Blog by: Mathad Al-Ajmi
The devastating impact of COVID-19 and its consequent risk of corrupt practices have heightened the need to enhance transparency, integrity and ﬁghting corruption to drive sustainable growth. As the voice of the private sector to the G20, B20 Saudi Arabia has both the platform and the responsibility to articulate expectations of higher standards of private sector conduct. More than ever, now is the time to strengthen and enforce anti-corruption measures as pressure on resources and the need for emergency procurement processes will only increase.
The good news is, due to the current scenario, there is an increased focus on responsible business conduct and international cooperation. Recently the Integrity & Compliance Taskforce at B20 Saudi Arabia hosted a webinar to discuss B20’s policy recommendations on this topic with the G20 Chair for the Anti-Corruption Working Group (ACWG), Dr. Nassar Abaalkhail, and several anti-corruption luminaries from the industry, including Katja Bechtel (PACI/WEF), Gemma Aiolfi (Basel Institute of Governance); Rauno Hoffmann (Novartis and Business at OECD); Viviane Schiavi (International Chamber of Commerce) and Daniel Malan (Integrity & Compliance Taskforce and Trinity Business School).
During the discussion, Dr. Abaalkhail called attention to two observations from his experience. First, he noted that it is impossible for any one country to eradicate corruption without close cooperation with the business community. Successful policies must consider both the demand and supply sides of the transaction being facilitated. Secondly, at a global level, no country is capable of fighting corruption in isolation. Both, developed and developing countries must work together to fight corruption, a point supported by all panelists.
The B20 agrees that through stronger collaboration, business and government can create a better, more transparent environment. Gemma Aiolfi echoed this sentiment when she articulated steps that must be taken to overcome barriers to addressing corruption. The G20 leaders can improve response and recovery efforts and fight corruption by focusing on accountability and integrity, and by holding public and private sectors to higher standards of ethical conduct.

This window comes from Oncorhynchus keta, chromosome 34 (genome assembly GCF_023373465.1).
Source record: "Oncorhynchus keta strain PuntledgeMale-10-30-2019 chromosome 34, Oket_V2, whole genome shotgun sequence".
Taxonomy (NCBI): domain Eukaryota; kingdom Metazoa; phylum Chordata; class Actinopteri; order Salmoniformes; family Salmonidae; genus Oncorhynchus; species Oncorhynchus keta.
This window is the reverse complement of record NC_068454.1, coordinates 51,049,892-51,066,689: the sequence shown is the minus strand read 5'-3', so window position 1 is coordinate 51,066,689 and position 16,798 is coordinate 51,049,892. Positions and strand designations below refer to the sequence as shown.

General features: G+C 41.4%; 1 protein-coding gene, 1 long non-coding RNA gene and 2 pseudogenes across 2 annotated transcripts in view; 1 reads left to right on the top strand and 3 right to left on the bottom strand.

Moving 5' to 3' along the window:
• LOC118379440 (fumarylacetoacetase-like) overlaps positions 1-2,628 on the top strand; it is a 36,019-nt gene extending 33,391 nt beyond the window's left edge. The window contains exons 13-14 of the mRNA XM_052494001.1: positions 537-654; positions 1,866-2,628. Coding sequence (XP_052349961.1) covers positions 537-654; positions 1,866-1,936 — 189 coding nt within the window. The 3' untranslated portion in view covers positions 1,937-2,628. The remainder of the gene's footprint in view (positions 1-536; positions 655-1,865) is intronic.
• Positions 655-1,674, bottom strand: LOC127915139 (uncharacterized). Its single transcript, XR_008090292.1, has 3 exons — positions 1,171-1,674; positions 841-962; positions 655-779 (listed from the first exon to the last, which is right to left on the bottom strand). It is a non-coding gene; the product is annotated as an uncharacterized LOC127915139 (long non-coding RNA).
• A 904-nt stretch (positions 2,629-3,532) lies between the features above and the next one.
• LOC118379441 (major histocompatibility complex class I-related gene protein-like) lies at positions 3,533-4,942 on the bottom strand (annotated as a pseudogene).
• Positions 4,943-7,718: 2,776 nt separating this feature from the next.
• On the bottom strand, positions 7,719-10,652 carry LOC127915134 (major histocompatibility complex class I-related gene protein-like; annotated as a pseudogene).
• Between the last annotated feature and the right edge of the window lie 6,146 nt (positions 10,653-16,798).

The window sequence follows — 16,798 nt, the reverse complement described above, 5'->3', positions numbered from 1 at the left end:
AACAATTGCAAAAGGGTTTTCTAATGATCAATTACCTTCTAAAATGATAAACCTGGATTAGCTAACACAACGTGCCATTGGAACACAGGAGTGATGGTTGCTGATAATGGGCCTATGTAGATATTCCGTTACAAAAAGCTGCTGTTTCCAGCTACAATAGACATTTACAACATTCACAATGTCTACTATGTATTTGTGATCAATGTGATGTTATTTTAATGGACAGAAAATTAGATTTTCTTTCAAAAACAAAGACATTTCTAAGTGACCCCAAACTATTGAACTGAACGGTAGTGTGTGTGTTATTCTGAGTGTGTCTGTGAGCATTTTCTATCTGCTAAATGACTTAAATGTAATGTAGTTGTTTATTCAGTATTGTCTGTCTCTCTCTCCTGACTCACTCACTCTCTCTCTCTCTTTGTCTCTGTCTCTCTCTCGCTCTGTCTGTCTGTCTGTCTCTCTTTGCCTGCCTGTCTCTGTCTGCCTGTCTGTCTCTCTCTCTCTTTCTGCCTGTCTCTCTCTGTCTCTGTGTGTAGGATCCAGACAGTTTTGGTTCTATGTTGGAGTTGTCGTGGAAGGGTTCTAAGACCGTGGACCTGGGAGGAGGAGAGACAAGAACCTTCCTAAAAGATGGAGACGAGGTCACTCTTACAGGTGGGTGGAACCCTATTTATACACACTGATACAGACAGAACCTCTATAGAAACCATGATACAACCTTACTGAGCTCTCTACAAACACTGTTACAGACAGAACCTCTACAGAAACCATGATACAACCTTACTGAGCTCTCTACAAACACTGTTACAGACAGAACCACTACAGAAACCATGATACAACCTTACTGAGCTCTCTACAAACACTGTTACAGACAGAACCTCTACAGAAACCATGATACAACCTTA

Over the last few months, the Integrity & Compliance Taskforce has been focused on addressing these issues. Specifically, on developing action-oriented policy recommendations on issues of bad governance and corruption, now further exacerbated by the pandemic. The work has centered around three priority areas:
- pursuing and delivering a culture of high integrity in both public and private sectors
- leveraging emerging technologies to manage risks related to corruption and fraud
- enhancing integrity and transparency in public procurement
While progress has been made to enhance integrity and compliance measures, more can be done, especially by attending to vulnerable industry sectors with collective initiatives that are novel and truly global in scale. National anti-corruption plans and collective action efforts that bring together companies and other concerned stakeholders, both locally and on a global level, are two ways to ensure a culture of high integrity is adopted across sectors. Katja Bechtel noted during the panel discussion that anti-corruption plans must be specific and measurable. She further highlighted the importance of implementation and monitoring to ensure successful plans.
Relatedly, there is accelerated momentum to better harness existing and emerging technologies, including increased demand for data exchange between companies and governments. Applying information and communication technologies is vital in order to reduce opportunities for corruption, enhance effectiveness and efficiency in the public and private sector, strengthen transparency and increase public trust. The time is ripe because, as both Daniel Malan and Rauno Hoffmann pointed out, the pandemic has created a situation in which companies can truly demonstrate their commitment to ethics and integrity.
Undoubtedly, businesses – small, medium and large – are facing unique challenges due to the impact of this crisis, including in combating corruption. But, we can overcome this, as Viviane Schiavi argued during the conversation. Through stronger collaboration, countries can build both a healthy company culture and business environment and create a foundation for an open investment environment that allows for more sustainable, transparent and ethical economic growth.
Mathad Al-Ajmi is Chair of the Integrity & Compliance Taskforce at B20 Saudi Arabia & Vice President and General Counsel at stc.